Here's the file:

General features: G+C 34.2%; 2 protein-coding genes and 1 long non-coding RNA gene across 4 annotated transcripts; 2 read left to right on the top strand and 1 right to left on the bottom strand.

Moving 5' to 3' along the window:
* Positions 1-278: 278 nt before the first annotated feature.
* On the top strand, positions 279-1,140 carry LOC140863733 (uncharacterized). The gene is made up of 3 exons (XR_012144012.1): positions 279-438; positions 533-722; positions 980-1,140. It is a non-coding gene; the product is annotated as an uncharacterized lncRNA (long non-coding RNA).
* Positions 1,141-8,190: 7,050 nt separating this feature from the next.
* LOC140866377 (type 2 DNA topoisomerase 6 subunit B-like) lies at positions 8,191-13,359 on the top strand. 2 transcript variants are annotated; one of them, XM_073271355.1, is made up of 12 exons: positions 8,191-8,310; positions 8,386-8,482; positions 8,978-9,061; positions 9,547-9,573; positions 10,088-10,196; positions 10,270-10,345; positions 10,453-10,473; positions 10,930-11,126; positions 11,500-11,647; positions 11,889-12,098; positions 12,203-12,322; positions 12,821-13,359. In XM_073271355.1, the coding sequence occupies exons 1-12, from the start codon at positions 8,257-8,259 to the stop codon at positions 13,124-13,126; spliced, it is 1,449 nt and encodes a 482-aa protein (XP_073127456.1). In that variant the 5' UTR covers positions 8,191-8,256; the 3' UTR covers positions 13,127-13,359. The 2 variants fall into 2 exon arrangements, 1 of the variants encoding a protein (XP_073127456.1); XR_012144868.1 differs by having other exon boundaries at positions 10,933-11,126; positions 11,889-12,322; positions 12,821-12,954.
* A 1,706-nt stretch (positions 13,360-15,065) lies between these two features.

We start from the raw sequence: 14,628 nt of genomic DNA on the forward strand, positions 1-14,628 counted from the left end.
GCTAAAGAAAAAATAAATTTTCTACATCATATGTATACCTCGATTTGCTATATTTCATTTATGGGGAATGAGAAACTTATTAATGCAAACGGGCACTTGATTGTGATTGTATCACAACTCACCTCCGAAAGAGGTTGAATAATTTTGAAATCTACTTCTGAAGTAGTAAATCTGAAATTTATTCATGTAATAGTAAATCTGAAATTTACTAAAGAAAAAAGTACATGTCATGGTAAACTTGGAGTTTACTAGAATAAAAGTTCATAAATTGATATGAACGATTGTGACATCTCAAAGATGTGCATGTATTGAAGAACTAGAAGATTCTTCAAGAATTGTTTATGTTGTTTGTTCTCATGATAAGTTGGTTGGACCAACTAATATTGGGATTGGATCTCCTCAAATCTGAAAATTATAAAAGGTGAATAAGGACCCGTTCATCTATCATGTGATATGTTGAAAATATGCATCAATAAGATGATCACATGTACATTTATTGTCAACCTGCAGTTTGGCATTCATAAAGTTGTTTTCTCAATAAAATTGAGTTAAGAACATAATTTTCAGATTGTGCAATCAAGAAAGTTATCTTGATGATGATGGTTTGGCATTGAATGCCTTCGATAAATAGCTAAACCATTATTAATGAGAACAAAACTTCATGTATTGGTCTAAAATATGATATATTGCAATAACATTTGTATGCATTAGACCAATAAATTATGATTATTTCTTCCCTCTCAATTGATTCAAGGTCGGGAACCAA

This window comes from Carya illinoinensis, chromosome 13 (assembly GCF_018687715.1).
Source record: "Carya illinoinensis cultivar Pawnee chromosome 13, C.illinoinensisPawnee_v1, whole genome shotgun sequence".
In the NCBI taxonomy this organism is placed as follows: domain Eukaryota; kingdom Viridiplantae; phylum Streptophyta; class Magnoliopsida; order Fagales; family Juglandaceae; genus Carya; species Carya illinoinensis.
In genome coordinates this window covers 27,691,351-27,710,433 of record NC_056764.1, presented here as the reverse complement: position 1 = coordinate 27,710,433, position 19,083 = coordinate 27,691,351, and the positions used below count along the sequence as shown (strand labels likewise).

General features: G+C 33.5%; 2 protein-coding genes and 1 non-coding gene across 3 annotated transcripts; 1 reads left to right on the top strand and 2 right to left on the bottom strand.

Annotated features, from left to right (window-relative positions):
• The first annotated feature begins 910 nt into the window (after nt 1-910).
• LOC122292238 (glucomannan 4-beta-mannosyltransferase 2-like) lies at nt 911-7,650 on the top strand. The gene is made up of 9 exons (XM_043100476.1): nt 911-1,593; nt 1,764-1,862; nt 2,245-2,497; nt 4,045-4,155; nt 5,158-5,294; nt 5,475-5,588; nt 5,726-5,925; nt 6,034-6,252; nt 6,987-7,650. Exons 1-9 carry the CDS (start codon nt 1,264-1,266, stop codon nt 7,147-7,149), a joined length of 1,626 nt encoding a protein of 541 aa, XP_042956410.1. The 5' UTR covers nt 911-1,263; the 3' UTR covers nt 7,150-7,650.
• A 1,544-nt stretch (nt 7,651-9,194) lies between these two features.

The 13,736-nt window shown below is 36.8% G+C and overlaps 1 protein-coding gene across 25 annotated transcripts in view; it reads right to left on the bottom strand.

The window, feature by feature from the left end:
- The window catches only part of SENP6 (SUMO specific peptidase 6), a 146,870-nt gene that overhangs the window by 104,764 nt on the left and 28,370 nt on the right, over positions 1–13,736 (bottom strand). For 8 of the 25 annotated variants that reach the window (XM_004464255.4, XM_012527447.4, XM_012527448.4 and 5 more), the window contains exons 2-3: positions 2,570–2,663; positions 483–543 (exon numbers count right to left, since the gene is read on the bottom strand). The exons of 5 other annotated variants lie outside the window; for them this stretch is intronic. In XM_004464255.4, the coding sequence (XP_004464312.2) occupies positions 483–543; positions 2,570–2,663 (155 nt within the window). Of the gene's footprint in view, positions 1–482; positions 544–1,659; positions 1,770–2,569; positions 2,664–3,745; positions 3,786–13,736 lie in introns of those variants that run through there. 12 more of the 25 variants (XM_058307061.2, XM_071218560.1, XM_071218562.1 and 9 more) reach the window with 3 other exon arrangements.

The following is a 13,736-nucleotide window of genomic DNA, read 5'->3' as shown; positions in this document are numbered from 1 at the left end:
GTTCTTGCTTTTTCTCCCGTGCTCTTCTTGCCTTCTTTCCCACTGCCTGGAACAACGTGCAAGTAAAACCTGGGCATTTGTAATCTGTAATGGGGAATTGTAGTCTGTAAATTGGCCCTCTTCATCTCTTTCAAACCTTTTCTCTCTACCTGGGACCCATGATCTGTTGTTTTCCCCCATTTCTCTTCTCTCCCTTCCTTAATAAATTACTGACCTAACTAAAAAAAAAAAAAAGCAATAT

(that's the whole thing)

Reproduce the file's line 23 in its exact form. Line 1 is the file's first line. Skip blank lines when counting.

GTTCTTGCTTTTTCTCCCGTGCTCTTCTTGCCTTCTTTCCCACTGCCTGGAACAACGTGCAAGTAAAACCTGGGCATTTGTAATCTGTAATGGGGAATTGTAGTCTGTAAATTGGCCCTCTTCATCTCTTTCAAACCTTTTCTCTCTACCTGGGACCCATGATCTGTTGTTTTCCCCCATTTCTCTTCTCTCCCTTCCTTAATAAATTACTGACCTAACTAAAAAAAAAAAAAAGCAATAT